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Zero Light Thirty (or Twenty, Whatever)

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The movie Zero Dark Thirty  came out to great acclaim, Hollywood doing its usual job of cheerleading for America's darkest deeds. It's fiction, of course, loosely based on loose facts supplied by a truth-loose Pentagon, and "unauthorized" books whose versions have that sweet tang of the illicit. The Pentagon was damned angry about the unauthorized stuff, you might remember. And it strikes me as rude to make a big-budget Hollywood film of a version of the events that the Pentagon -- which, let's remember, did put its men on the line -- disliked to the point of threatening lawsuits. Still, in the interests of entertaining and entrancing Americans, everyone seems to have put aside their differences.

What I've disliked about the version (well, versions) of the raid that we've all heard is that the facts could fit a quite different story. One fat, prominent, braying fact, ignored far and wide, is that the CIA, in seven months of surveillance, neither saw nor heard bin Laden. By D-Day, the best they could give the leaders were certain odds that he was actually in the house. So I thought I would put together my own version of the event. It wouldn't make such a great movie, now that I think of it, more a good one-act play on the order of Twelve Angry Men. But with regard to the facts, it seems to me more valid than the movie version.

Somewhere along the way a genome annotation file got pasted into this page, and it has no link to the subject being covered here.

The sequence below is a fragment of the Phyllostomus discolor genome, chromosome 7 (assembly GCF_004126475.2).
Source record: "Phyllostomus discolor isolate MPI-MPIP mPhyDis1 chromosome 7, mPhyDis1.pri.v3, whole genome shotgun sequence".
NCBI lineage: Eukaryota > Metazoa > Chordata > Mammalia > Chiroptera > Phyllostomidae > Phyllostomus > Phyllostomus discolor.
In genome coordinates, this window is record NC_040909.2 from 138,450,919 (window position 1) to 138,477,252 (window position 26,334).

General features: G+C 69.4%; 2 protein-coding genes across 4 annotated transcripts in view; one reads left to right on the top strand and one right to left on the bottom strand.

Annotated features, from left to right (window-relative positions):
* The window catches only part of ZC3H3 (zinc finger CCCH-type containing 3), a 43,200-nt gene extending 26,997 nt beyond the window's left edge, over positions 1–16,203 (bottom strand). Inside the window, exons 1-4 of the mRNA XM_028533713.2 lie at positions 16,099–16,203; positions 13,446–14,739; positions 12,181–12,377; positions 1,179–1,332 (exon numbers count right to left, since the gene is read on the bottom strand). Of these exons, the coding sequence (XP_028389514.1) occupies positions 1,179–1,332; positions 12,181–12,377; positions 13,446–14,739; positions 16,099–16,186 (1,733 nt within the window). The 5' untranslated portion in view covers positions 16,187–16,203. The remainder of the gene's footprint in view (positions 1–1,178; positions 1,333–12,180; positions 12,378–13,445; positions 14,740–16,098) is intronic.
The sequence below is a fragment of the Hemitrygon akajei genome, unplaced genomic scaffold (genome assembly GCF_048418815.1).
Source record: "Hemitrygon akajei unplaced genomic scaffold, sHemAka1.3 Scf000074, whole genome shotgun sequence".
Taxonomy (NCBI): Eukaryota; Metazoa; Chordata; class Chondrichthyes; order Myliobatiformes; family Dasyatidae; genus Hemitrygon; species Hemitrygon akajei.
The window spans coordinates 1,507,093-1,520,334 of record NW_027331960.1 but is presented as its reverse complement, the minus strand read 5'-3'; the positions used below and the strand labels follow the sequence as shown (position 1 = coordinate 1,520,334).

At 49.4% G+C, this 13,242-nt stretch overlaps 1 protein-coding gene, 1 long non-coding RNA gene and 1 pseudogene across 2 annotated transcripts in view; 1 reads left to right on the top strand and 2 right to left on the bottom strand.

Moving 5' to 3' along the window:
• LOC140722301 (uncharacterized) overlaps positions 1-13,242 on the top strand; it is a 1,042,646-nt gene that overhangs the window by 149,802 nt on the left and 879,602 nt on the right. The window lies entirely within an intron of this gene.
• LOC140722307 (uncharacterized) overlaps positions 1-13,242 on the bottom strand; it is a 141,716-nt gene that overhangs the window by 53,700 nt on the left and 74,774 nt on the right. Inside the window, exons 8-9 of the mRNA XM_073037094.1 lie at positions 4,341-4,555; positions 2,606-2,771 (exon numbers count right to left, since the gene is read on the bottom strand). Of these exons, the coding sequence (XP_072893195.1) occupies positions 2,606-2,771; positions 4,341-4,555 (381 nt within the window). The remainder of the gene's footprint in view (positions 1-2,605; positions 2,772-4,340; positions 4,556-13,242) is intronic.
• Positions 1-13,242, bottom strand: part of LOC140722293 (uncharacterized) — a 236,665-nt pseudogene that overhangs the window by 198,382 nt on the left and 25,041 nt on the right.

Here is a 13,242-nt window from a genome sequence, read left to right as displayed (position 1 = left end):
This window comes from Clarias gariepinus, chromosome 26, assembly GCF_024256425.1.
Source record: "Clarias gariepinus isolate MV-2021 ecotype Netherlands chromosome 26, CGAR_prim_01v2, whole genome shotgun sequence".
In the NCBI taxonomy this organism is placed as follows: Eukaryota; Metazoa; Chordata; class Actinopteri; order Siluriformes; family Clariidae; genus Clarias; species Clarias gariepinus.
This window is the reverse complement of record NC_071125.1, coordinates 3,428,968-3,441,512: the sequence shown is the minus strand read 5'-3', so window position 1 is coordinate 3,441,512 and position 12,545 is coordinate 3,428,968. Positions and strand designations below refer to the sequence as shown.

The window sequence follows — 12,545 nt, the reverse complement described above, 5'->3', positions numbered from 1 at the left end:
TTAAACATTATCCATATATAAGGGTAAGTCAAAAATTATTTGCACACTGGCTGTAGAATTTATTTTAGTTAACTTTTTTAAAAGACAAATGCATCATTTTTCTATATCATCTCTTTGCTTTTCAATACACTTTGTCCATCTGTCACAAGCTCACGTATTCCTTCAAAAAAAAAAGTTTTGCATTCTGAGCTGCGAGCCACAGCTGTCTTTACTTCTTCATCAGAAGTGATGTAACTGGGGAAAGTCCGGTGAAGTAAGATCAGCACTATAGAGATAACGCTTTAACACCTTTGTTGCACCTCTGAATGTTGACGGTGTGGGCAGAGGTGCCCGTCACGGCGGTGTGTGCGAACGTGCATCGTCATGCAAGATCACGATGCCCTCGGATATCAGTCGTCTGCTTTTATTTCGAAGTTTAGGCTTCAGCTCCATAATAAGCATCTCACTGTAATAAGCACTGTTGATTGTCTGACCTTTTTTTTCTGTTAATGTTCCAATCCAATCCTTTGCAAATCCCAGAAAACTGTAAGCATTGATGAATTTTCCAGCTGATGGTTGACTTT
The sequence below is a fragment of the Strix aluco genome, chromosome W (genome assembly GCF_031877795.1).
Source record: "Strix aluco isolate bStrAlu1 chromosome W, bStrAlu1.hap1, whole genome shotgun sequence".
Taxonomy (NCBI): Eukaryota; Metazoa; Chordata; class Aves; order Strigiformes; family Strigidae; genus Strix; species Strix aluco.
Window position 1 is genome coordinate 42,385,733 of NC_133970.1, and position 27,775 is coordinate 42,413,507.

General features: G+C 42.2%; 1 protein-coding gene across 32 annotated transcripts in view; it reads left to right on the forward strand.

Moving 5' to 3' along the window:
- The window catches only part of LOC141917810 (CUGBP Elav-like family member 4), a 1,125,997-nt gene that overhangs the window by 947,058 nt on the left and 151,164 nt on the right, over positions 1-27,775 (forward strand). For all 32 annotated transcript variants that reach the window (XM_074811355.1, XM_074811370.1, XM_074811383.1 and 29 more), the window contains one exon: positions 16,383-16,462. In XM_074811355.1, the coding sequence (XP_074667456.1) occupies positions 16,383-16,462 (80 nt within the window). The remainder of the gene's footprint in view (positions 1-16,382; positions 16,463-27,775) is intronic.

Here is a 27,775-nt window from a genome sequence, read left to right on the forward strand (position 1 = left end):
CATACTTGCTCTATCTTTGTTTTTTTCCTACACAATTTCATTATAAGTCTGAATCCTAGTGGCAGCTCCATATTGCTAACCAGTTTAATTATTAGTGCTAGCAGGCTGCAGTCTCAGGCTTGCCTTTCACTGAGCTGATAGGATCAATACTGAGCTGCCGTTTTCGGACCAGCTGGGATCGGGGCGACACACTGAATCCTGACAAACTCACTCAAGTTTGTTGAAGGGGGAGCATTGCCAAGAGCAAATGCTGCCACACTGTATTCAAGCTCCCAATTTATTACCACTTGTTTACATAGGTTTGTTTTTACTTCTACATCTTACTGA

(And just for the record, I reiterate: This is a work of fiction. Names, characters, places, and incidents either are products of the author's imagination or are used fictitiously. Any resemblance to actual events or locales or persons, living or dead, is entirely coincidental.)


(*based on the true facts of an untrue story)

The Rainmaker had worked as a government employee -- he had no illusions about using the term "served" -- for forty-seven years, and had never lost his raw wonder at the blockheads, both the wide- and narrow-eyed, who played the World's Great Game. Watching the bickering at the far end of the table, he resorted to his usual trick to stay awake: with one hand, he took apart a pen -- unscrewed the middle, pulled out the cartridge, pulled off its spring, held all four components parallel and flat in his palm, then put it all back together again. He was not ambidextrous, but with the decades and the long moaning meetings, he could do this with either hand, and so fast that anyone who saw would gasp in amazement -- but he did it under the table.

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"A Legacy of Chains and Other Stories" is Philip Kraske's lastest book. It can be found at his website:

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